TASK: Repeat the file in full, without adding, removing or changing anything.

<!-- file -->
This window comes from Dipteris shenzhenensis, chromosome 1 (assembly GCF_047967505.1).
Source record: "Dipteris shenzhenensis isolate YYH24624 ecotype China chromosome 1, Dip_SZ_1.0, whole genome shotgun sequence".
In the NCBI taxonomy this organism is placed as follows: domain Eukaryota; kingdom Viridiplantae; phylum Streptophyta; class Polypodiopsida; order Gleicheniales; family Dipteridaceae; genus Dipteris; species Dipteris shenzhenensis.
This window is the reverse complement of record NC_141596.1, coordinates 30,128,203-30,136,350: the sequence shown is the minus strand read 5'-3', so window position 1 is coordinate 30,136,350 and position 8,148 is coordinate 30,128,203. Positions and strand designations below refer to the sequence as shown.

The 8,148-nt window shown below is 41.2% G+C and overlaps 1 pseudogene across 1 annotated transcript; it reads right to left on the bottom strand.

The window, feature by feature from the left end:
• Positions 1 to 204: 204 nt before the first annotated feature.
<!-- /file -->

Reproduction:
This window comes from Dipteris shenzhenensis, chromosome 1 (assembly GCF_047967505.1).
Source record: "Dipteris shenzhenensis isolate YYH24624 ecotype China chromosome 1, Dip_SZ_1.0, whole genome shotgun sequence".
In the NCBI taxonomy this organism is placed as follows: domain Eukaryota; kingdom Viridiplantae; phylum Streptophyta; class Polypodiopsida; order Gleicheniales; family Dipteridaceae; genus Dipteris; species Dipteris shenzhenensis.
This window is the reverse complement of record NC_141596.1, coordinates 30,128,203-30,136,350: the sequence shown is the minus strand read 5'-3', so window position 1 is coordinate 30,136,350 and position 8,148 is coordinate 30,128,203. Positions and strand designations below refer to the sequence as shown.

The 8,148-nt window shown below is 41.2% G+C and overlaps 1 pseudogene across 1 annotated transcript; it reads right to left on the bottom strand.

The window, feature by feature from the left end:
• Positions 1 to 204: 204 nt before the first annotated feature.